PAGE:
Material Gains
Materials Supply Chain Security
Between counterfeits and improper handling, the potential for consequences is rampant.
I’m a huge fan of the connected world. I’ve commented previously on the many potential benefits for communities everywhere. Like many good things, however, it poses its own set of challenges. One of these is the “democratization” of cyber-crime. The spread of the IoT means we are all vulnerable in our connected homes, our connected cars, or when enjoying the efficiencies of connected infrastructures and smart services. The potential consequences of cyber-attacks are no longer an issue only for banks, governments or large corporations. The consequences of a hacked car or medical device can be personal, real-time, and in some instances life-threatening.

IoT software protocols and hardware-device security down to the silicon level are being developed to counter a host of potential attacks that can range from stealing stored passwords or intellectual property to taking over devices and systems using malicious firmware. This will be an ongoing battle of “arms versus armor.” Other potential security threats such as counterfeiting are more mature, less fast-paced, but costly and potentially dangerous. Counterfeit electronic components are reckoned to cost the industry billions of dollars every year, although the Semiconductor Industry Association points out that the safety implications and potential threat to life posed by rogue components often worth only a few cents each make this a far more serious issue than financially larger black markets such as those for counterfeit high-value luxury goods.

Threats from substandard materials. When it comes to printed circuit boards and materials, counterfeiting can be a problem, but there are other issues to look out for too. The variety of different grades of substrate materials has proliferated enormously in recent years, as many subtly different formulas have been developed to help designers optimize and fine-tune more and more parameters to push performance to the limit. There is often no visible difference between materials of various grades, although properties can vary enormously between special high-end formulas such as low-loss substrates and those for more general-purpose applications. Sometimes the system requirements are so substrate-dependent that even one grade lower can be enough to impair system performance.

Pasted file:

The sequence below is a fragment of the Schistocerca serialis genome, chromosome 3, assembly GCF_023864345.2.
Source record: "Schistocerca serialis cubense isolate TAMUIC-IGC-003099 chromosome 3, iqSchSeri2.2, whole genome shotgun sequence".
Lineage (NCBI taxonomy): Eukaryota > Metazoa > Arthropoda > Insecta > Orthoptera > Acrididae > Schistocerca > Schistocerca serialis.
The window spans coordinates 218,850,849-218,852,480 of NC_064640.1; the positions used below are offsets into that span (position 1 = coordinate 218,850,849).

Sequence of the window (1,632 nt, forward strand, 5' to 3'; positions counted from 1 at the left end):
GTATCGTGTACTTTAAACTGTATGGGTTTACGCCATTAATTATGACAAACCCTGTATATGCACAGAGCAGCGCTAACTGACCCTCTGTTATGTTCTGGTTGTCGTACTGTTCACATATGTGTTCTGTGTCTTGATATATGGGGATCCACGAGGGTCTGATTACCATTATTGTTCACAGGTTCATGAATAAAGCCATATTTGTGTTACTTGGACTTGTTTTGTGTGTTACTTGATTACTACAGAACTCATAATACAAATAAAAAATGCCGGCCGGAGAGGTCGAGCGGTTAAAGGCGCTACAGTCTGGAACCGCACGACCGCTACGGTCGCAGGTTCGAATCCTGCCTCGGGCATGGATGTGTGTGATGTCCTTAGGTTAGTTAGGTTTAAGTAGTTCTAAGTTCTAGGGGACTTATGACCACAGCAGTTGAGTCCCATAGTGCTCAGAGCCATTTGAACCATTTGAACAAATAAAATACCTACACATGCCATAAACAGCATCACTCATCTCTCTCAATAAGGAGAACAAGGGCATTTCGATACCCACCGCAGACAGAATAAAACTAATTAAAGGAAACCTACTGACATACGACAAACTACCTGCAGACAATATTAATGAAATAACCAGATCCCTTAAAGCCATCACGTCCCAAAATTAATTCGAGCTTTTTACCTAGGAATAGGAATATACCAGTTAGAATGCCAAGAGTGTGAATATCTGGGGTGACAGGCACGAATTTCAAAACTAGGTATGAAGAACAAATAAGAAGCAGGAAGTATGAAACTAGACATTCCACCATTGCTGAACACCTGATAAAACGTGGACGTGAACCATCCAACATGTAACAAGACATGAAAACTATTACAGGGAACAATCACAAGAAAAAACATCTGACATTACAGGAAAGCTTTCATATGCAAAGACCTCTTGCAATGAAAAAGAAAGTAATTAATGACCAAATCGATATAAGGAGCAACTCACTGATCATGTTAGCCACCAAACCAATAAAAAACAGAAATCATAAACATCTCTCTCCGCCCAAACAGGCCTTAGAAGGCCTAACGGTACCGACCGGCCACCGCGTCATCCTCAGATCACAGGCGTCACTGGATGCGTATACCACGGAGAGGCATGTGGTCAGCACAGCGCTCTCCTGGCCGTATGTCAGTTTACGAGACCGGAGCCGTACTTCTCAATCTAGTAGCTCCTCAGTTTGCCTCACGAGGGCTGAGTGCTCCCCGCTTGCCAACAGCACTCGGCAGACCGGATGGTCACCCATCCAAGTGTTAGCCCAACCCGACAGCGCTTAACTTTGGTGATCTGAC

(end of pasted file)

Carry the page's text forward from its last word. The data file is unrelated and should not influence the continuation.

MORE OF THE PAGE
Malice or mistake? Not only must materials used be genuine, but fabricators should select the correct grade during manufacture. Incorrect materials could be used through simple errors or poor stock-handling practices, if not an outright desire to cut costs and boost profits.

Products built on low-loss substrates are likely to fail production tests if materials of the wrong grade are used. However, incorrectly specified IMS materials could be less easy to spot immediately. Recently, the number of different IMS grades offered by leading manufacturers has grown enormously due to trends such as LED lighting and e-mobility. Ventec, for example, has 12 different grades of IMS materials to meet a variety of thermal management challenges. The issue here is that system reliability is closely linked to operating temperatures, so if, for example, the emitter for an automotive LED headlamp is built with a lower grade IMS than the manufacturer specified – say a 1.0W/m.K product in place of 3.0 or 3.6W/m.K chosen by the system designers – the error may not be discovered until long into the life of the vehicle. Automotive lighting is no longer designed for easy replacement because LED reliability is presumed to be extremely high. If large numbers of units fail before the warranty period expires, the resulting extra costs could seriously damage the lighting supplier’s reputation.

On the other hand, poor handling of materials could result in using over-specified materials, hence unnecessarily higher costs. In either case, the LED emitters will not operate at the design temperature, which could result in unpredictable chromaticity. An operating point just 10% higher could cause a noticeable difference, creating a highly visible quality issue. Other systems deployed in high-temperature environments, such as under-the-hood electronics, including engine management or mechatronic modules, can also be at risk of compromised reliability due to incorrect IMS products.

So, it’s important to keep supply chains secure. It’s also important for board shops to ensure correct management of their materials and maintain adequate traceability. Materials suppliers can help to some extent by providing services such as indelible marking to help verify both the authenticity and performance grade of the materials supplied.

It’s worth mentioning that some engineering problems may indicate the wrong materials are in use, when in fact the underlying reason is somewhat different. We recently helped a customer troubleshoot an RF product that had run into problems. The board design was marginal to get the necessary range and sensitivity for the desired signal strength and power consumption. We traced the problem to circuits built on panels fabricated at right angles to the master sheet used in the original design. The difference in fibers per inch between one orientation and the other was enough to cause signal loss, resulting in a failure to meet the loss budget. It’s just one more illustration showing the value of keeping proper control over processes and materials.

Alun Morgan
Alun Morgan
is technology ambassador at Ventec International Group (ventec-group.com); alun.morgan@ventec-europe.com.